Profile: Dr Heather Cunliffe
Funding by the Otago Medical Research Foundation has opened doors for Dr Heather Cunliffe’s breast cancer research.
Treatment is no longer one-size-fits all. Targeted treatments are already tailored to women according to three important gene markers that help define what fuels their breast cancer. Tailoring the right treatment to block a cancer’s fuel makes a tremendous difference to patient survival.
But Dr Cunliffe, based in the University of Otago Department of Pathology, says for the 12 percent of women in New Zealand diagnosed with breast cancer that is negative for all three markers (known as triple negative), chemotherapy is the only drug treatment option.
Dr Cunliffe and her US collaborators discovered that a marker called the androgen receptor –important for guiding drug treatment in prostate cancer – is positive in 25 percent of all triple negative breast cancers. This offered an attractive new targeted treatment opportunity.
Anti-androgen treatment proved successful in about half of the cases, but showed only a partial response in the remaining cases, leaving unanswered questions.
Dr Cunliffe, who studied in Dunedin but has trained and worked in the US for 15 years, is now looking at the underlying genetics and biology of these cancer cells to define how to effectively target the partial-response cases to the anti-androgen drugs.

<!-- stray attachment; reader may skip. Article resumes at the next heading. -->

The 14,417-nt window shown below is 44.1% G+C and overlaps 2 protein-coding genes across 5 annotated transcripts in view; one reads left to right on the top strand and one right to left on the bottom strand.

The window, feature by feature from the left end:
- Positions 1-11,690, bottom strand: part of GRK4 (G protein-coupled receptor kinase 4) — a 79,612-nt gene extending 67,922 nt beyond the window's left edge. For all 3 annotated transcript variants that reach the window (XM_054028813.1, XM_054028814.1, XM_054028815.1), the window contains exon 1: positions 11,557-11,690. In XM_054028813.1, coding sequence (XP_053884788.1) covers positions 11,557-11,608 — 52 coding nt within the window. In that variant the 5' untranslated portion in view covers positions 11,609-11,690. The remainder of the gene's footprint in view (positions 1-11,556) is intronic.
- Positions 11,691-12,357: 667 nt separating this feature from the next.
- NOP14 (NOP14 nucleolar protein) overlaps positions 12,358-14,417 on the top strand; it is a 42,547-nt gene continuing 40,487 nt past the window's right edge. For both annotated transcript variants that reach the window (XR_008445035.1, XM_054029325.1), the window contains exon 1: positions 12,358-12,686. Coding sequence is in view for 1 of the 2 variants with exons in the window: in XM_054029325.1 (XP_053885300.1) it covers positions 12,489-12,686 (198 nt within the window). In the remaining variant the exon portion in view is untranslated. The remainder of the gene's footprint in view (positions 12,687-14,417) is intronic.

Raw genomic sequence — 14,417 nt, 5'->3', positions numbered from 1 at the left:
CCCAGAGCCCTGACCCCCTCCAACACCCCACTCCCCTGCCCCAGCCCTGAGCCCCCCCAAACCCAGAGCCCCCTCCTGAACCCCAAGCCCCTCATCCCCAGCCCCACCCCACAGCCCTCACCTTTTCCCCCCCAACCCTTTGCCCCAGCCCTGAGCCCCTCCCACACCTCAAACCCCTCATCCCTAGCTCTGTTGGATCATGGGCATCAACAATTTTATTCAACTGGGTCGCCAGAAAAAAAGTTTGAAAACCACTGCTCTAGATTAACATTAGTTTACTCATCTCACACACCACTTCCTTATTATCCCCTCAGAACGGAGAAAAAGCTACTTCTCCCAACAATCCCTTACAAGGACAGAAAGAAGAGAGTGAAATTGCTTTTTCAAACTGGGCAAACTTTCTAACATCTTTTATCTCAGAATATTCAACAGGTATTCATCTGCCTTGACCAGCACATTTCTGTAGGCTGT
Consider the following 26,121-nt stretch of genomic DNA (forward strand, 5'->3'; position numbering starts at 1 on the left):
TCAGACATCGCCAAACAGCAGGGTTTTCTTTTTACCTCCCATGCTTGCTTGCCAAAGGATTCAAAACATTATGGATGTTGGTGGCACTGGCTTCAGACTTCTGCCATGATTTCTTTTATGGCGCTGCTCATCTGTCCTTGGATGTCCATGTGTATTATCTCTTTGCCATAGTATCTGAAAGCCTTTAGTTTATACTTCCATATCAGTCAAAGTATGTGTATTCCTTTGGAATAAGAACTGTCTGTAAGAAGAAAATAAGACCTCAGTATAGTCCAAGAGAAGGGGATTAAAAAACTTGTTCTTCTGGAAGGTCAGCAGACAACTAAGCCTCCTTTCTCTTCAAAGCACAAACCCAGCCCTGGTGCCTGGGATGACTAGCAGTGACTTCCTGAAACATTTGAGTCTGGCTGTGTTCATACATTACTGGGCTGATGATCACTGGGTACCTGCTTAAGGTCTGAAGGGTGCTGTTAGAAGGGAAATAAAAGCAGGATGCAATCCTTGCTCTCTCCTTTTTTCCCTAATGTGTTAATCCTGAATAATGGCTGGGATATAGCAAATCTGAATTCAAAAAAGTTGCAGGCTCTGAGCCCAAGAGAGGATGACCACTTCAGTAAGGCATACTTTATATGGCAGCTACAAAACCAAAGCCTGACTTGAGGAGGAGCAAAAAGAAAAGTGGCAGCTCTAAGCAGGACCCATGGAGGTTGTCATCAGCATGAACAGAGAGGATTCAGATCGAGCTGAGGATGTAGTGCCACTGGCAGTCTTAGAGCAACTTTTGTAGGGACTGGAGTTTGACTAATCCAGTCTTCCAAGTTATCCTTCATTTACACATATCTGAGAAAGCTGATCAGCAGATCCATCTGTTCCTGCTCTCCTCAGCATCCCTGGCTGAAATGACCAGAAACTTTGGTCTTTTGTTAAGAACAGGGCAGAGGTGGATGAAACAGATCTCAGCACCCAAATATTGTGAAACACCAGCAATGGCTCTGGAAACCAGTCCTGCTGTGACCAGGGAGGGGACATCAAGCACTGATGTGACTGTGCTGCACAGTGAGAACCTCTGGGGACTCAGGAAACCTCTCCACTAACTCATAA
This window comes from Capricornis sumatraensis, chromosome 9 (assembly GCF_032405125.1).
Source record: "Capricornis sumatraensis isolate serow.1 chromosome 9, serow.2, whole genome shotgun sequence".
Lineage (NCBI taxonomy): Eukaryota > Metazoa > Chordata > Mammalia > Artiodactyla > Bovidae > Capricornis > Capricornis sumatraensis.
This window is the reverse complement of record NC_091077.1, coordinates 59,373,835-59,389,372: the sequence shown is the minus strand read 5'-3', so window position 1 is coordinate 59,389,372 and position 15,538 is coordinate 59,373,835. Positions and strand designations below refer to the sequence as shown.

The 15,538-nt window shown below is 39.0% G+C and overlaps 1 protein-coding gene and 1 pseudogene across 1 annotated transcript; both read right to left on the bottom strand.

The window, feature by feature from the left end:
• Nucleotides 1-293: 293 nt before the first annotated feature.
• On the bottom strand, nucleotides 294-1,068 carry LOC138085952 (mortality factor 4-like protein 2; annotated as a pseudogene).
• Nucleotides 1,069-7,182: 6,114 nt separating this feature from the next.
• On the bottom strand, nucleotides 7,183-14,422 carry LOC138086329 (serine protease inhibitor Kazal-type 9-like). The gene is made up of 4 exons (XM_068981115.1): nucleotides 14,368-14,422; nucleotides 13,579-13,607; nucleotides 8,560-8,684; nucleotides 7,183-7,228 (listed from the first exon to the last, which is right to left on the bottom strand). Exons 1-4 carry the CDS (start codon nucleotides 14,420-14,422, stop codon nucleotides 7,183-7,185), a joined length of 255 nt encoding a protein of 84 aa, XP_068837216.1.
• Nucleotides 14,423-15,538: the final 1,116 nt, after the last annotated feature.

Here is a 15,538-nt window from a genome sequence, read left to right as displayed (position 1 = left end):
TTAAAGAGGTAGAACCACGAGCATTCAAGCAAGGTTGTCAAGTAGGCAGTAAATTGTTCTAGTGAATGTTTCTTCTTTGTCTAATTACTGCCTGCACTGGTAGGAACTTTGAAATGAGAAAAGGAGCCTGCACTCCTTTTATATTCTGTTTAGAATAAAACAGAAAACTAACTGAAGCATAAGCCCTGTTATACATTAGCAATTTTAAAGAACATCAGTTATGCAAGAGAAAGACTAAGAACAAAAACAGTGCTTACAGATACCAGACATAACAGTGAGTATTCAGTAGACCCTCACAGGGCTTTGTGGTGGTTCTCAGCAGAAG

With funding support from the Otago Community Trust through the Otago Medical Research Foundation, she studied the biology of triple negative, androgen receptor positive breast cancers and developed a novel combination of treatments that successfully killed these cancers in the laboratory setting.
It’s hoped the next step is clinical trials, leading to more accurate diagnoses and smarter combination treatments that could significantly impact survival for all patients diagnosed with triple negative, androgen receptor positive breast cancer.
She says the oncology world is now very focused on precision therapy approaches which treats the biology observable in each patient’s cancer. “Tests ultimately won’t just diagnose cancer, oncologists will be able to identify the specific factors that are fueling each individual patient’s cancer, so that treatment can be tailored to target and kill their cancer cells.”
“We have the tools to now address very complex issues in cancer management, thanks to cutting-edge technologies born since the decoding of the Human Genome in 2003. It’s an exciting time to be a researcher, and there’s tremendous new hope for cancer patients.”
“I’m grateful for the funding to pursue this work, because it produces peer- reviewed results that other funding bodies take notice of, attracting further investment and support to move new discoveries toward clinical practice.”